This study investigates the process of learning on a Certificate in English Language Teaching to Adults (CELTA) course. Research on many courses in teacher education\ud has indicated that courses have a weak impact on the beliefs of trainees, in that trainees emerged from these courses largely unaffected by the ideas presented on the course and entered teaching with an approach which echoed their experiences as students in school. It is somewhat surprising therefore that within ELT it has long been argued that the Certificate programme has a strong impact on trainees.\ud \ud The aim of the present study is to explore the learning on the CELTA programme, focusing particularly on the pedagogic beliefs of the trainees themselves. Rather than adopt a purely constructivist approach to learning to teach, which involves the study of trainees' beliefs and reflections on the course, I have adopted a more eclectic framework and a multi-perspectival approach. In addition to more individually focused constructivist ideas I incorporated theory from sociocultural approaches such as the use of tools and a learning as participation approach, and also theory from the study of cognitive skill or expertise.\ud \ud The study employed an in-depth case study approach, using multiple research tools: interviews, questionnaires, observation of a course in its entirety, in addition to\ud the collection of documents such as lesson plans and assignments. It was intended that this would provide a thick description of the course which was studied.\ud \ud The findings centre around the cases of six trainees on the course, their beliefs, experiences and reflections. It was found that trainees begin the course with a range of\ud beliefs, some of which are idiosyncratic and others which could be summarised as 'antididactic'. These latter beliefs seem often to be a reaction to their school experiences.\ud As such, the trainees on the whole welcome the more student-focused approach to which they are exposed on the course and their beliefs are largely unchanged.\ud \ud These findings also suggest the importance of social interaction amongst the trainees for learning to teach, and that this should be considered for mainstream teacher\ud education courses. They also indicate that trainees' beliefs need to be recognised and engaged on teacher education courses in general and, in particular, the CELTA\ud programme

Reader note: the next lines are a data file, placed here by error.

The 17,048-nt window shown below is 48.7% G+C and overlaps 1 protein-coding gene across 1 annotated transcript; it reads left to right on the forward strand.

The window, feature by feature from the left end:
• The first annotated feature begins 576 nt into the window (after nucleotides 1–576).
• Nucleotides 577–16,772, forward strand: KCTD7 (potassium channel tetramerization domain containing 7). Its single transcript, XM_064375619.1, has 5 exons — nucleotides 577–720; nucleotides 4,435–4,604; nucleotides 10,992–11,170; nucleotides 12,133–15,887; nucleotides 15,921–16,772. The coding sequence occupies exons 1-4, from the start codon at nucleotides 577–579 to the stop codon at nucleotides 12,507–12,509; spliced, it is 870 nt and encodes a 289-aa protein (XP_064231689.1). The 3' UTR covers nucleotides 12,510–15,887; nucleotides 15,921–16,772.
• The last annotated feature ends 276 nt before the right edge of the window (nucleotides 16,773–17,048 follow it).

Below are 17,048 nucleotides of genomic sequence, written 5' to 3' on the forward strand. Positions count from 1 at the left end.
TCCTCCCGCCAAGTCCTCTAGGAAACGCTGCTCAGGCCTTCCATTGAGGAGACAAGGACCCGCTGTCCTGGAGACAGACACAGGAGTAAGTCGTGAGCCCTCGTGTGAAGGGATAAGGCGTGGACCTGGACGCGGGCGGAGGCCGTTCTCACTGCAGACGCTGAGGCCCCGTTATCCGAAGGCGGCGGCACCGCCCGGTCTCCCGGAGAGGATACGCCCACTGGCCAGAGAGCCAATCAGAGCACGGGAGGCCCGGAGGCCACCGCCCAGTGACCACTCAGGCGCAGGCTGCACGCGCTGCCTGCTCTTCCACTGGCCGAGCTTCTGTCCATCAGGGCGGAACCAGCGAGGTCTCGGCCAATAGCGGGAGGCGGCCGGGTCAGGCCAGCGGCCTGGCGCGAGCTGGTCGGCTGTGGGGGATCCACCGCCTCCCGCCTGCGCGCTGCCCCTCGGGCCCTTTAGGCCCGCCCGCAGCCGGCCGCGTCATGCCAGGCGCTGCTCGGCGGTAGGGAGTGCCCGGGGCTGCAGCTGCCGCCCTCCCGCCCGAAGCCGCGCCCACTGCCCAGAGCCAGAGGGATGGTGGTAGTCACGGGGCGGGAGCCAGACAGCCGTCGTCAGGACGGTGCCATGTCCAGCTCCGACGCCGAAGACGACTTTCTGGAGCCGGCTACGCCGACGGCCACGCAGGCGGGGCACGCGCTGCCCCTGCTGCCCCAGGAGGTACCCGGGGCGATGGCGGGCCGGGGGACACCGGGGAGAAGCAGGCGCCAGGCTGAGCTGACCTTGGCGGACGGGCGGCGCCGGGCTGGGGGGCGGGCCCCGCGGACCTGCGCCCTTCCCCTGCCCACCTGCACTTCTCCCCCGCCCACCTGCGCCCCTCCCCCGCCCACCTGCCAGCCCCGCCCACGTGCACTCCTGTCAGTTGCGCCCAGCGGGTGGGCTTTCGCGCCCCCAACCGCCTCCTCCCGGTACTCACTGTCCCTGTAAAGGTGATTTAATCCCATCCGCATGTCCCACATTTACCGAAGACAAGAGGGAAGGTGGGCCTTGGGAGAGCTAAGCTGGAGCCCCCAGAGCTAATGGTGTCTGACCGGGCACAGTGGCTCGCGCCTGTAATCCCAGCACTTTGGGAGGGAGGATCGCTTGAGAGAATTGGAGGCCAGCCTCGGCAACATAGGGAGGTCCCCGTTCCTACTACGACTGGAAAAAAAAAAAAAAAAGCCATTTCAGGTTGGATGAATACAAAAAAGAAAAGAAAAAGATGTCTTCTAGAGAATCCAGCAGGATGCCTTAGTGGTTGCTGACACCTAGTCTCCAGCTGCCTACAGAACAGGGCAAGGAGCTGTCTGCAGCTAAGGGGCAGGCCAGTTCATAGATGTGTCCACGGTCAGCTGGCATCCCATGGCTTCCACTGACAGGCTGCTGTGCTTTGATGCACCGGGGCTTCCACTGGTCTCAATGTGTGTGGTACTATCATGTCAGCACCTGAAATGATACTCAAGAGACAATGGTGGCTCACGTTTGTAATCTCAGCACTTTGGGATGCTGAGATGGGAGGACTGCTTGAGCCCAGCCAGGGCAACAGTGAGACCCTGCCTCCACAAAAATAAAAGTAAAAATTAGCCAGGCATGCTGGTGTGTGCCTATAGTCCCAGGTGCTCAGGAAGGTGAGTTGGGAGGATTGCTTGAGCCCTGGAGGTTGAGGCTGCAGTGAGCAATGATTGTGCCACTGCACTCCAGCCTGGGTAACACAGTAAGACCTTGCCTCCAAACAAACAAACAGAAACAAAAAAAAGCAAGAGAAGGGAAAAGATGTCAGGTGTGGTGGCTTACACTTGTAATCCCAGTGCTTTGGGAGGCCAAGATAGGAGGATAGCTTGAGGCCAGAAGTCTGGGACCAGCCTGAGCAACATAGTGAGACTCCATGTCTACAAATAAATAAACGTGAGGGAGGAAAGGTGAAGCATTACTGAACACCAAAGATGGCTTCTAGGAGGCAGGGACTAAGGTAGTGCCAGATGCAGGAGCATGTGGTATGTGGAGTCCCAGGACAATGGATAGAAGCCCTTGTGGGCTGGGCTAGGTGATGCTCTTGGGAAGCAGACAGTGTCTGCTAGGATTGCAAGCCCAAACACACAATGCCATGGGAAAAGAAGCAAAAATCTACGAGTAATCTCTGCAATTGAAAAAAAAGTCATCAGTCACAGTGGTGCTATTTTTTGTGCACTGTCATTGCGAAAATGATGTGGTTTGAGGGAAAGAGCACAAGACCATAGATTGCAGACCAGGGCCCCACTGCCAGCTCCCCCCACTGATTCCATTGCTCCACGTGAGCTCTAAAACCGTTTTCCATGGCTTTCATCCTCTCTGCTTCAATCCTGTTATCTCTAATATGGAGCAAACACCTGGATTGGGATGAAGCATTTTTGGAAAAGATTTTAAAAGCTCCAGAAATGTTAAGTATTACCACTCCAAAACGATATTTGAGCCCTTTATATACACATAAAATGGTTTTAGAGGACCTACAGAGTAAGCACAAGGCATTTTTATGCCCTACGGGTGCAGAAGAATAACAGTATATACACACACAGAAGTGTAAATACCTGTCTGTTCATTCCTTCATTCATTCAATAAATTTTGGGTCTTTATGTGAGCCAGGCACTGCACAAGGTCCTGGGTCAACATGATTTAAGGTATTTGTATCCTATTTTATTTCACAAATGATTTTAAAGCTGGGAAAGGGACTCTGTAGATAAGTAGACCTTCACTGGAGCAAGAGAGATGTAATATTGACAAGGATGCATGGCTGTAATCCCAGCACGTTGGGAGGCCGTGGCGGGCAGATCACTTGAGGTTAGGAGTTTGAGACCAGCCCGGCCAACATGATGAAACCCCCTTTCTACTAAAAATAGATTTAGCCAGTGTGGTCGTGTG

To submit an update or takedown request for this paper, please submit an Update/Correction/Removal Request.